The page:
About halfway through the afternoon session on day three, England’s ninth-wicket stand tilted from the vaguely irritating to the deeply frustrating phase for Australia. The interactive scoreboard had just flashed up a 50, the partnership neatly compiled between Chris Woakes and Stuart Broad, before the television cameras quickly panned to Steve Smith.
A reaction from the captain, then, to see what he would do in this tricky situation. Only Steve Smith is not captain. This was not a momentary memory lapse from the camera gantry, forgiven for focusing on a man who has captained Australia on 34 occasions. Because this had been happening all afternoon. Any time a run was scored, instead of seeking a response from Tim Paine, Australia’s captain for the past 18 months, it was to Smith we turned.
There was merit to this movement, to an extent. On a number of occasions Smith was to be seen directing fielders, chatting with Paine, simply looking authoritative. To the cynical eye this was easy pickings. He was dubbed the “field setter”, captain in everything but name, “like a conductor at the Proms”, clamoured social media. Parallels were even drawn to the shadow of India’s former captain, MS Dhoni, continuing to hover over Virat Kohli’s left shoulder. There was amusement to be had.
But the speculation ventured beyond the witty take. It had, after all, been very much an official statement, issued by Cricket Australia in formal tones in March 2018, which stated that Smith would “not be considered for team leadership positions until a minimum of 12 months after the conclusion” of his ball-tampering suspension. A Smith captaincy, therefore, could not occur until March 2020. Only what is a team leadership position? Were we seeing one unfold at Edgbaston?
Of course not. Anything beyond the assumption that Smith was doing what Smith knows best, picking up where he had left off, is conspiracy speculation at its best. He is scoring runs and helping set fields, it’s hardly surprising. Smith even said this in so many words after his 144 on day one.
“I obviously don’t have the armband, and that’s OK,” reflected Smith, responding to whether he felt like a leader in that innings. “I’m obviously an experienced player now and an experienced player in the dressing room. And you want your experienced players to stand up when it is difficult and to show the way. Fortunately I was able to do that today.”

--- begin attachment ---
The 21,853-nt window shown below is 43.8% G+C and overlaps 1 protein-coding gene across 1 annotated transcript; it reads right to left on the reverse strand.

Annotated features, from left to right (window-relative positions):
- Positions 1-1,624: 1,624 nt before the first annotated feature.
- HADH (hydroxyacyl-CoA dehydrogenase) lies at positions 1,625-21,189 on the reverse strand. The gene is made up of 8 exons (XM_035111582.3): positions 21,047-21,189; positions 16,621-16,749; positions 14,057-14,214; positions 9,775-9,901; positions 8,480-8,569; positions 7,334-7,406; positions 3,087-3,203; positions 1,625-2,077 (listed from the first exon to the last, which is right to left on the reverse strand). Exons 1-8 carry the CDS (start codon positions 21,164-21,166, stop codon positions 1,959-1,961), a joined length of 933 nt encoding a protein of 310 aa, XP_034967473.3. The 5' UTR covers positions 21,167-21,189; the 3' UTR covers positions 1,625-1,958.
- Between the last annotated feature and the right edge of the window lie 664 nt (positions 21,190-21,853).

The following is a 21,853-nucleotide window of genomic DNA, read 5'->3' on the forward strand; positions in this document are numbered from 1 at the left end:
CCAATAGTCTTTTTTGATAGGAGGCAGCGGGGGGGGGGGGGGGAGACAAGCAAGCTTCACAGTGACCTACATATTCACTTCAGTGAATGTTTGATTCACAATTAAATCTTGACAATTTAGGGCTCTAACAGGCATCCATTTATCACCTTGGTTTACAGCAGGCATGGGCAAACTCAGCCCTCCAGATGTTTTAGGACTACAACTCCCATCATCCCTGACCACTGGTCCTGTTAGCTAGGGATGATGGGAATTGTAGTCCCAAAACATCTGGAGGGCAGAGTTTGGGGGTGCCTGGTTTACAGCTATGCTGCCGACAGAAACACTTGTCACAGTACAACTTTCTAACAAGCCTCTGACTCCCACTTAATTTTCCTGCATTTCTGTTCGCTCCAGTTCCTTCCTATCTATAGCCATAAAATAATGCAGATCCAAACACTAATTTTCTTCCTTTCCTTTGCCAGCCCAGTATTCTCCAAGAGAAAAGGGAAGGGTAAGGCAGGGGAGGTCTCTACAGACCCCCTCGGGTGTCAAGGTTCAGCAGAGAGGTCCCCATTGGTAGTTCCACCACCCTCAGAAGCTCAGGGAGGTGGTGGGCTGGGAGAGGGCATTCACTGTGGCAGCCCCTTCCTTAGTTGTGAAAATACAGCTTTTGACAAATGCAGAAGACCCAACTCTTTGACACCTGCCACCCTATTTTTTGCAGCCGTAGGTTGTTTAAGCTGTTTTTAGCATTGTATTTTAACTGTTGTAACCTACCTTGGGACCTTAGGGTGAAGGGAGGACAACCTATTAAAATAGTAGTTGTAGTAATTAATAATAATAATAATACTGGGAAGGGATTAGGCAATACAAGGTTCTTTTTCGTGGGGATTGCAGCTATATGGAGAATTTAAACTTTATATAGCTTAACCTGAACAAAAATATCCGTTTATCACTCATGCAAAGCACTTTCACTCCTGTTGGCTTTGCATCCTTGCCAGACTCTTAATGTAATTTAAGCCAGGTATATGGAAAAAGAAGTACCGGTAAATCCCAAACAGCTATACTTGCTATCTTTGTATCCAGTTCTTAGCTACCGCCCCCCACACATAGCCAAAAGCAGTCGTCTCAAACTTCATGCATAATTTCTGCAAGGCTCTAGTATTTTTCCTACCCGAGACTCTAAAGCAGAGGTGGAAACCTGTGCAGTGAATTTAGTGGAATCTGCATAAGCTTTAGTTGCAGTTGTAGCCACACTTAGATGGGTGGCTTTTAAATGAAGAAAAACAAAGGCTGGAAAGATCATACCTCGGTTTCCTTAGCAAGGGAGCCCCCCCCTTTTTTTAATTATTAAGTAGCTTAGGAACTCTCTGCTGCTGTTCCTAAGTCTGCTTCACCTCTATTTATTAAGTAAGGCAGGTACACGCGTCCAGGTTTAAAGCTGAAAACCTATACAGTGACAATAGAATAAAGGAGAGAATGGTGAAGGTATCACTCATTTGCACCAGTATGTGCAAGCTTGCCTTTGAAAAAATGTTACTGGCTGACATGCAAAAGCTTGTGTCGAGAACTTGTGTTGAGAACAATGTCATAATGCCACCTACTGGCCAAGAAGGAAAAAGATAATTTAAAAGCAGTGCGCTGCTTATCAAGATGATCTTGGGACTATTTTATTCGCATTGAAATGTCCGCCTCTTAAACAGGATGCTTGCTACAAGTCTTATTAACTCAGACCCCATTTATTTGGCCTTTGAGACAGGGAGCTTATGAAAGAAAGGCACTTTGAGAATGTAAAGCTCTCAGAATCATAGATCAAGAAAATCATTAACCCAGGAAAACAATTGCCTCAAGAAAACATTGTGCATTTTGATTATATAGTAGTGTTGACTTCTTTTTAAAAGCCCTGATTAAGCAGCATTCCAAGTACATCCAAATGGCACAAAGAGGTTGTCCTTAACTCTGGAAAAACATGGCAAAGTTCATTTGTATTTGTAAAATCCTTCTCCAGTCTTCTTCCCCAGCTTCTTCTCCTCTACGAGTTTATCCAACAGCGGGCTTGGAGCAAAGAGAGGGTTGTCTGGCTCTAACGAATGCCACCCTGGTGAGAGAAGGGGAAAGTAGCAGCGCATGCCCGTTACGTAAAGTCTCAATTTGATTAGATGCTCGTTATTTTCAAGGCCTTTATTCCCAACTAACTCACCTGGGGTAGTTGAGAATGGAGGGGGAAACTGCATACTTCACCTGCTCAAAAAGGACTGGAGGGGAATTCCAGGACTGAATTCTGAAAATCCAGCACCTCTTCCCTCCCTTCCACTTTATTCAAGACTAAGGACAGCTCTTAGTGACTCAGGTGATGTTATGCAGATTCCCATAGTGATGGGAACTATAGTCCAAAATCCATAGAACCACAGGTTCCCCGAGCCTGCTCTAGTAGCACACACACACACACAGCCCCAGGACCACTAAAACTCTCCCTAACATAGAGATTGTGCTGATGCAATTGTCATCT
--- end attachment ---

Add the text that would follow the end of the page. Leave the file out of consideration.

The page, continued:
Predictably, however, his efforts were labelled a “captain’s innings”, and the presumption is that as soon as he can captain again, he will. Australia, historically, pick a team first and then the captain. They are not now; Paine averages less than 20 this calendar year and his keeping errors have stood out. This is not a man who, come March 2020, is likely to have his name inked on to that teamsheet. Only Smith and David Warner, as they were before the ball-tampering affair, are likely to warrant a decent wager. Travis Head, the incumbent vice-captain, is a possible candidate, but Smith remains the obvious one. The opinion pieces have already begun, calling on Cricket Australia to overturn its self-imposed leadership ban.
This, however tempting it may be, is misjudged. Call Thursday a captain’s knock if you must, and by all means point to Smith’s average of 70 as captain compared to eight fewer when not. But this is not a simple state of affairs; consider this instead to be stage three in the evolution of Steve Smith. He has advanced from Test player to captain and now, not without its turbulence, to elder statesman-cum-lynchpin of the side. In this role he will thrive.
The newspapers on day one led with “redemption” but this, if we take a step back, was an odd implication to make. How does hitting a red ball better than another amount to the action of saving or being saved from sin? If Smith had departed for a duck, would his ball-tampering stand as yet to be redeemed? Are Warner and Cameron Bancroft, with 25 runs in four innings between them, by extension living in sin?
Geoff Lemon, in his book Steve Smith’s Men, unpicks the assumption that your best player makes your best captain. Smith had God-given gifts to bat, not to lead men. This assumption transcends sport too, as one social-media user pointed out; law firms often promote their best practitioners to partner, in which they then have responsibility for managing people, irrespective of their empathy. It can be disastrous.
There were a series of decisions, taken by Smith, which culminated in the sandpaper affair. Much of this emanated from the pressures of captaincy. Australia’s current captain is without doubt grateful to see the return of Australia’s best batsman, but I wonder if Australia’s best batsman, when all is said and done, will find himself grateful to become Australia’s next captain.
• A version of this article was originally printed in The Telegraph on 4 August 2019.